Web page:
The Grattan Institute’s Marion Terrill writes in The Conversation (24.10.16) about how ‘over the past 15 years, Australian governments have spent A$28 billion more on transport infrastructure than they told taxpayers they would spend. Behind the big number lies a very real policy problem: politicians often make promises prematurely, there’s no public cost-benefit analysis, and it’s rare for the cost outcomes of infrastructure projects to be analysed in any systematic way.’
She continues her analysis:
‘Last week Fairfax Media revealed that the Parramatta Light Rail, a vital part of the New South Wales government’s plan to cement Parramatta as Sydney’s second central business district, is set to cost not A$1 billion as budgeted, but a whopping A$3.5 billion. People could be forgiven for thinking that such cost blowouts are rare. But as a new Grattan Institute report shows, they are not nearly rare enough.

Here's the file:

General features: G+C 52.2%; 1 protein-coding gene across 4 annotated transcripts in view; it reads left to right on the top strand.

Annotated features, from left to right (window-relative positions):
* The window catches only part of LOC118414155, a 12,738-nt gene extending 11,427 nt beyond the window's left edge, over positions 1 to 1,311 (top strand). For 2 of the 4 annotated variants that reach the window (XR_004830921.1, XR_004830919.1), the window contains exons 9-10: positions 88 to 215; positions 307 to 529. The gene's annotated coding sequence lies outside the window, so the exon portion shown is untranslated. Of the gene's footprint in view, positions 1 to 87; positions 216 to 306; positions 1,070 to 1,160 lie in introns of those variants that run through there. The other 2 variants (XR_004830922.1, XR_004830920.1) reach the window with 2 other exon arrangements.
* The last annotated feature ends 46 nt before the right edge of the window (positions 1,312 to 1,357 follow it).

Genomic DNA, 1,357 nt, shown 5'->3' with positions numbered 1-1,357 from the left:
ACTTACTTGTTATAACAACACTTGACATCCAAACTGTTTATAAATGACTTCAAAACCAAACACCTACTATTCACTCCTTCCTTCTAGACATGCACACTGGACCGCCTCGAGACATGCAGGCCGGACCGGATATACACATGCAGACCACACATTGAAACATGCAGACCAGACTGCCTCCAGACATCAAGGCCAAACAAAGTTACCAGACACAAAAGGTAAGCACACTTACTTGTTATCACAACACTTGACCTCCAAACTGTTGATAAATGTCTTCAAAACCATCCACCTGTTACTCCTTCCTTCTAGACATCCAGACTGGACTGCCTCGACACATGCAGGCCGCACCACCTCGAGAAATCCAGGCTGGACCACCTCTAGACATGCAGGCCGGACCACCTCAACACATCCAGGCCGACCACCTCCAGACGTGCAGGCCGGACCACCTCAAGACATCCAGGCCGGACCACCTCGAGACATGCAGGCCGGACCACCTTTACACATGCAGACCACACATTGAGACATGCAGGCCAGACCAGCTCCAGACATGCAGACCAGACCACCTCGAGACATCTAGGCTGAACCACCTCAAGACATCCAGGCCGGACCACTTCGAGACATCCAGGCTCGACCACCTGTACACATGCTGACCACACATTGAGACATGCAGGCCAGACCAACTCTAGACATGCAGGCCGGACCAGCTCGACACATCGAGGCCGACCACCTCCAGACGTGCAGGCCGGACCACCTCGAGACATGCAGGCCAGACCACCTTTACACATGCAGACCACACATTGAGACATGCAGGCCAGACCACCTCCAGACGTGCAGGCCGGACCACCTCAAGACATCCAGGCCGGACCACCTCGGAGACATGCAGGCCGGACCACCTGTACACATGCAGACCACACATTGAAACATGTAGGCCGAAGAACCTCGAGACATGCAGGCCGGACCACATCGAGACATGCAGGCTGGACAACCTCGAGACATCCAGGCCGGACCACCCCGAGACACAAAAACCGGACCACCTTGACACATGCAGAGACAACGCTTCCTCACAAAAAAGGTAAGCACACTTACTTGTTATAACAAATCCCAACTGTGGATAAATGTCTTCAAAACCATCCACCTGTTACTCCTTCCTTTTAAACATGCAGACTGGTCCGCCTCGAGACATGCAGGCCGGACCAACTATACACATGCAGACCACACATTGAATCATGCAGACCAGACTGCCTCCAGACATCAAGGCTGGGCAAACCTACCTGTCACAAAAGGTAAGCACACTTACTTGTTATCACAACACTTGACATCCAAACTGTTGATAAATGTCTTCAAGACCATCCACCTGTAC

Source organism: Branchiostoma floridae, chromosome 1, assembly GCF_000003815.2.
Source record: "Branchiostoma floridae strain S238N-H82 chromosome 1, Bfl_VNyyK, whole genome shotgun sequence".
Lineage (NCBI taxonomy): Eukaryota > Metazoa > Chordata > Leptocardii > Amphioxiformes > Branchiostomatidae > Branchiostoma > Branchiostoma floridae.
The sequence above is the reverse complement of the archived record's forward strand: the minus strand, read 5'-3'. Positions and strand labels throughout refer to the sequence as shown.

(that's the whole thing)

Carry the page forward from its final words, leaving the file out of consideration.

‘The report is the first comprehensive Australian study of all 836 transport infrastructure projects valued at A$20 million or more and planned or built since 2001. It reveals that over the past 15 years, Australian governments have spent A$28 billion more on transport infrastructure than they told taxpayers they would spend. Much of this overspending should never have happened.
‘The A$28 billion over the originally promised costs does not stem from the accumulation of small cost overruns on most projects. Rather, most projects come in reasonably close to their original announced cost, as the figure below shows. The problem is that when projects do run over, it can be spectacular: 90% of the cost overrun problem is explained by the 17% of projects that overran their cost promise by more than 50%.’
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